partment, was hired Tuesday by City Manager George
Wood at annual salary of $24,000.
Wood said extensive interviewing of a field of 15
applicants, then narrowed down to three city firemen,
Casey Jones, 15, has put his summer plans "on
hold" since an accident at Kings Mountain Junior High
Casey underwent surgery Friday after suffering a
broken neck during "horseplay” with a friend during
Physical Education class on the school playground.
"We were wrestling," said Casey from his hospital bed
at Gaston Memorial Hospital.
Casey said he was happy to be out of Intensive Care
and into’ Room 535 where he has already had visits
Srora kia Sth grade classmates, Sn
Catey, son of Mr, and Mrs. Terry Jones of Kings
Mountain, said he would begin therapy next week at
Charlotte Rehabilitation Hospital.
He had planned to work at McDonald's this summer
but he says those plans will have to be changed.
Feeling bad during summer break is no fun, he admit-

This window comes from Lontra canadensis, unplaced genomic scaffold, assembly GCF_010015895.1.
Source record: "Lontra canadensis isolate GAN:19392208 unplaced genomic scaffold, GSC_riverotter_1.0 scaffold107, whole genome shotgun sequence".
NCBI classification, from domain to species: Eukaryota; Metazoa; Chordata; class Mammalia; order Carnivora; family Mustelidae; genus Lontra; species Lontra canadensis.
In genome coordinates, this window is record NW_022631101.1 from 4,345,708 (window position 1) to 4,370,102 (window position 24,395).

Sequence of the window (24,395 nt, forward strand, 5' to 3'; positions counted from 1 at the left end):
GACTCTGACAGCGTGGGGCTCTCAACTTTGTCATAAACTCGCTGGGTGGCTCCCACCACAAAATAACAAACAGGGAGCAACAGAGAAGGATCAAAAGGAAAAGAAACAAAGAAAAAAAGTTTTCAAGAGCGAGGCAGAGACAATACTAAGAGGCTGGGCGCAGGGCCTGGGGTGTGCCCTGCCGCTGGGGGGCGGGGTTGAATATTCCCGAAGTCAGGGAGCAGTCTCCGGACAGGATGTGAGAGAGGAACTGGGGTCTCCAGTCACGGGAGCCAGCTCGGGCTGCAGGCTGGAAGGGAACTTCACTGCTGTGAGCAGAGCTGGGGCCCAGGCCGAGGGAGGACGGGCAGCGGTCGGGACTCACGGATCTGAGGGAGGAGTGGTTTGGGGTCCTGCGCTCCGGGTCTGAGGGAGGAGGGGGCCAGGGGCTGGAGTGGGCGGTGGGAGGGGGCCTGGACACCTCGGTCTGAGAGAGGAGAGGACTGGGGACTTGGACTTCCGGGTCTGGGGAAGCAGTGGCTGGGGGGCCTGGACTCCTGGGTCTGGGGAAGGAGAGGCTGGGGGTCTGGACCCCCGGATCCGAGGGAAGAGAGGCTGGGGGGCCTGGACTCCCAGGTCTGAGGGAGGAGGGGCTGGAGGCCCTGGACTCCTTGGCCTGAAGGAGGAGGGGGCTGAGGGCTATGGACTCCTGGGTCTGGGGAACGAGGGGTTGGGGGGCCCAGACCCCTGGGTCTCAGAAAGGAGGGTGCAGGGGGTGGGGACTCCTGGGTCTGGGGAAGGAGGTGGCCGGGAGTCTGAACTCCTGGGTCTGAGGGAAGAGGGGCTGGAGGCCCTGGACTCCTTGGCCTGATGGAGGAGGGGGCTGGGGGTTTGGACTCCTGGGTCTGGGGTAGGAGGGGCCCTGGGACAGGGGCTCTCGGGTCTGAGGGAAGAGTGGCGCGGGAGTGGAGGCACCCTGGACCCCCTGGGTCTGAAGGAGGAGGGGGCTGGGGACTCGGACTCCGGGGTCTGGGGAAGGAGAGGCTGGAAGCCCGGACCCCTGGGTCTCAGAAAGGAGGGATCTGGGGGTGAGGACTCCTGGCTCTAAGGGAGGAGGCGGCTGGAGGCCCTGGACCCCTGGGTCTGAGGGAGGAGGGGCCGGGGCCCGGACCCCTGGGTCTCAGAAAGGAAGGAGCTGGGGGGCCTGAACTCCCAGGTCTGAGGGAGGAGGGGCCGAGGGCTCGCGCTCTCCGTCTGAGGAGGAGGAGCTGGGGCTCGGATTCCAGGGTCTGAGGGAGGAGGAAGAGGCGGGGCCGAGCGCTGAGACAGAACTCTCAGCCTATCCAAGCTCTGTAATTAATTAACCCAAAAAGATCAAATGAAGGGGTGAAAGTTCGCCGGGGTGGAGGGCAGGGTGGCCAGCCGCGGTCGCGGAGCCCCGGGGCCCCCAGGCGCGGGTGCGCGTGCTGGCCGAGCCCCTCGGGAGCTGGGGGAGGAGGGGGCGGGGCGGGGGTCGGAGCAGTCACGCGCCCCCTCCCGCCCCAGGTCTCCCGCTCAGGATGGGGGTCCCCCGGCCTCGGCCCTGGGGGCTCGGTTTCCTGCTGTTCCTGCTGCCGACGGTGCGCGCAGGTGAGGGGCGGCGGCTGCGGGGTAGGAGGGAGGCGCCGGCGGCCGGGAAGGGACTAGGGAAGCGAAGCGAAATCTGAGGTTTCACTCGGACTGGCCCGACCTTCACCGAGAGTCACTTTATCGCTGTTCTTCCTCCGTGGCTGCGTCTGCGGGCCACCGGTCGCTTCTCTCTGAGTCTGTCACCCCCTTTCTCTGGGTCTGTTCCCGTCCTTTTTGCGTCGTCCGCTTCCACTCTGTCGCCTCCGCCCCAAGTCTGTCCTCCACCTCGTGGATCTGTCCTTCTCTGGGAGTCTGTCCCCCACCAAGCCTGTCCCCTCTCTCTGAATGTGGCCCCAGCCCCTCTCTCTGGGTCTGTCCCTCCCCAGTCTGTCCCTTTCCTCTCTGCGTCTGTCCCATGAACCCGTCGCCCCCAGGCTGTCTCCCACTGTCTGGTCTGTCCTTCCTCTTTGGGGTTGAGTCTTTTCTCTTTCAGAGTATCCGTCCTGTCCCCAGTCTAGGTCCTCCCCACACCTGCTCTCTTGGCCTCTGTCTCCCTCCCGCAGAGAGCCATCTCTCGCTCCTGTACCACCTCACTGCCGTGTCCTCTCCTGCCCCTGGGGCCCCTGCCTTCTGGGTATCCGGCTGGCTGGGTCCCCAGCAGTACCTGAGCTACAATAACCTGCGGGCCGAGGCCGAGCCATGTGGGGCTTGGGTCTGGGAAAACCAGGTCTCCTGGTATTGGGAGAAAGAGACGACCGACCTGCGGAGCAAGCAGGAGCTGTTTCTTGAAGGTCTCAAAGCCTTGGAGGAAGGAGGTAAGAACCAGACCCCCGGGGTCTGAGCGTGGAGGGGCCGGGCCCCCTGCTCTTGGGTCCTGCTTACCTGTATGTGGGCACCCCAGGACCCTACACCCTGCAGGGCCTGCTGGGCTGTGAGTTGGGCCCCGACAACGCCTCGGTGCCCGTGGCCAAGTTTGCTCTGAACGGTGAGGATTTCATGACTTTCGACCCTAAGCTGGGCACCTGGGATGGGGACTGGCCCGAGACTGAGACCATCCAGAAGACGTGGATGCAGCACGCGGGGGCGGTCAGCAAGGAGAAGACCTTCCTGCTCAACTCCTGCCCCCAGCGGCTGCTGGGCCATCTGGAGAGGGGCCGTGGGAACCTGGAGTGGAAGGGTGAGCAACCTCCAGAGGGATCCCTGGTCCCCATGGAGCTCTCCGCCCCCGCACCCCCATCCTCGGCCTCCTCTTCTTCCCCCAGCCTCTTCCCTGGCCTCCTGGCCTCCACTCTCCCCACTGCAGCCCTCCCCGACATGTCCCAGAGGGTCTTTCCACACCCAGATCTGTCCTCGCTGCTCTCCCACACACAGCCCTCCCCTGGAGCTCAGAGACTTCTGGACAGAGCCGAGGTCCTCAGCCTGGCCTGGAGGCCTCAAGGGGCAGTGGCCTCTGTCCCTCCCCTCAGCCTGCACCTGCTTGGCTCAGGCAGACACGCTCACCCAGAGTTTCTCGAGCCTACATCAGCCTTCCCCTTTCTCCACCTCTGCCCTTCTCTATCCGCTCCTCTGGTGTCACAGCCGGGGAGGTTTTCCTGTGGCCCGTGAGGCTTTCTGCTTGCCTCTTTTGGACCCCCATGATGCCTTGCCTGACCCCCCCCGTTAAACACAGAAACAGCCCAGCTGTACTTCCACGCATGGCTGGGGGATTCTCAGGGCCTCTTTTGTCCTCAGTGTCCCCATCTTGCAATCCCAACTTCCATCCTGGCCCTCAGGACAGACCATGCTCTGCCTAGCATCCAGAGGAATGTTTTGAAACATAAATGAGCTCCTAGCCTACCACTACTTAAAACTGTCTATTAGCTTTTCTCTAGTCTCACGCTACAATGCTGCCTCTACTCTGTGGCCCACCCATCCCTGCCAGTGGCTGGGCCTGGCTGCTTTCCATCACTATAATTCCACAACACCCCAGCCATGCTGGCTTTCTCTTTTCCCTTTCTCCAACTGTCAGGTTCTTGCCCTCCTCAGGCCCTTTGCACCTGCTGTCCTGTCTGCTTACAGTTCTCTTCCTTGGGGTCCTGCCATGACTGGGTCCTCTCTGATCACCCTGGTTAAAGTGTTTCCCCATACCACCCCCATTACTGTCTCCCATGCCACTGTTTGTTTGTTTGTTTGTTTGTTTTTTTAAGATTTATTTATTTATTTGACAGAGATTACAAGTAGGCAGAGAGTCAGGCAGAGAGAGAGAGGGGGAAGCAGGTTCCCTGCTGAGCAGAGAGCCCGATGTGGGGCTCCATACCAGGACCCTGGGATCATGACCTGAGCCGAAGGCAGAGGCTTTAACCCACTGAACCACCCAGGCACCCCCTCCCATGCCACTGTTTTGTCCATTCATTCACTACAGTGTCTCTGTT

SEMINAR-Larry Smith, Tom Roddy and Scot
t Buchanan, left to right, listen to instruction at
ElectriCities seminar Wednesday morning at Holiday Inn in Kings Mountain. The seminar is attracting
employees from municipalities covering a wide area
tion, as well as hands-on experience in underground
class hosted for the first time by City of Kings Mount
PHOTO BY MARTY HOHMANN
Sewer, Water Projects Completed
Kings Mountain has completed two major sewer
and water line projects which will allow expansion in
the southern and western sections of the city.
A $625,000 eight-inch gravity sewer line from Falls
Exxon Station on York Road to the city's new 400
GPM pump station and back-up station two miles
south of I-85 beyond Thermocote Welco was put in
service Monday. Thermacote contributed $38,000 of
the cost and county funds supplied $119,000.
Ramey Inc. was general contractor and W. K.
Dickson & Co. were project engineers.
City Council approved the project Feb. 15, 1988.
City Engineer Tom Howard said the sewer installa-
tion will allow for expansion along 161 South.
A second major project will provide water to cus- -
tomers on Highway 74 West and cost $497,000 with
the county supplying $220,000 of the cost. The line
runs from McDonald's to the city's booster pump sta-
tion across from Dennis No. 3 Store on Shelby
Highway. The installation includes 31 fire hydrants to